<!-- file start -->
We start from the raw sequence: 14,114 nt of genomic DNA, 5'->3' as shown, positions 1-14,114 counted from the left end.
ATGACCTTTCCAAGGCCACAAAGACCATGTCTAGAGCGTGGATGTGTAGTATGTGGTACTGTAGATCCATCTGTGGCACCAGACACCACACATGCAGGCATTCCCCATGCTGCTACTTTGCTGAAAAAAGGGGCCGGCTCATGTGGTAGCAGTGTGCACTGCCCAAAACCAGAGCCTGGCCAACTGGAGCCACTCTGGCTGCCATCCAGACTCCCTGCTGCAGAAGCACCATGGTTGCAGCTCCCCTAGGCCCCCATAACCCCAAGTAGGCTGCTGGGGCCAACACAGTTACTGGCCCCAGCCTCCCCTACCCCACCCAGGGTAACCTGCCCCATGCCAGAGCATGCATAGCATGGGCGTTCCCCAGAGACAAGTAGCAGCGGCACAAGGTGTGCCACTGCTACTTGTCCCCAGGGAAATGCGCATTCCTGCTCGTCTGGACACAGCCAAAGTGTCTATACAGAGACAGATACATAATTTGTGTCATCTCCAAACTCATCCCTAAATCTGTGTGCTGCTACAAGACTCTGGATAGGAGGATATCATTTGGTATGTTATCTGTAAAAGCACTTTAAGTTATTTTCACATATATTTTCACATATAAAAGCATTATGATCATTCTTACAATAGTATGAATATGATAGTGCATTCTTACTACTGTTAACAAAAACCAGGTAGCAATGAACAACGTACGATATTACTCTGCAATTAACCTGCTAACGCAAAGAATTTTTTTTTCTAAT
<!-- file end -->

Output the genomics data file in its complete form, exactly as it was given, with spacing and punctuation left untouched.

We start from the raw sequence: 14,114 nt of genomic DNA, 5'->3' as shown, positions 1-14,114 counted from the left end.
ATGACCTTTCCAAGGCCACAAAGACCATGTCTAGAGCGTGGATGTGTAGTATGTGGTACTGTAGATCCATCTGTGGCACCAGACACCACACATGCAGGCATTCCCCATGCTGCTACTTTGCTGAAAAAAGGGGCCGGCTCATGTGGTAGCAGTGTGCACTGCCCAAAACCAGAGCCTGGCCAACTGGAGCCACTCTGGCTGCCATCCAGACTCCCTGCTGCAGAAGCACCATGGTTGCAGCTCCCCTAGGCCCCCATAACCCCAAGTAGGCTGCTGGGGCCAACACAGTTACTGGCCCCAGCCTCCCCTACCCCACCCAGGGTAACCTGCCCCATGCCAGAGCATGCATAGCATGGGCGTTCCCCAGAGACAAGTAGCAGCGGCACAAGGTGTGCCACTGCTACTTGTCCCCAGGGAAATGCGCATTCCTGCTCGTCTGGACACAGCCAAAGTGTCTATACAGAGACAGATACATAATTTGTGTCATCTCCAAACTCATCCCTAAATCTGTGTGCTGCTACAAGACTCTGGATAGGAGGATATCATTTGGTATGTTATCTGTAAAAGCACTTTAAGTTATTTTCACATATATTTTCACATATAAAAGCATTATGATCATTCTTACAATAGTATGAATATGATAGTGCATTCTTACTACTGTTAACAAAAACCAGGTAGCAATGAACAACGTACGATATTACTCTGCAATTAACCTGCTAACGCAAAGAATTTTTTTTTCTAAT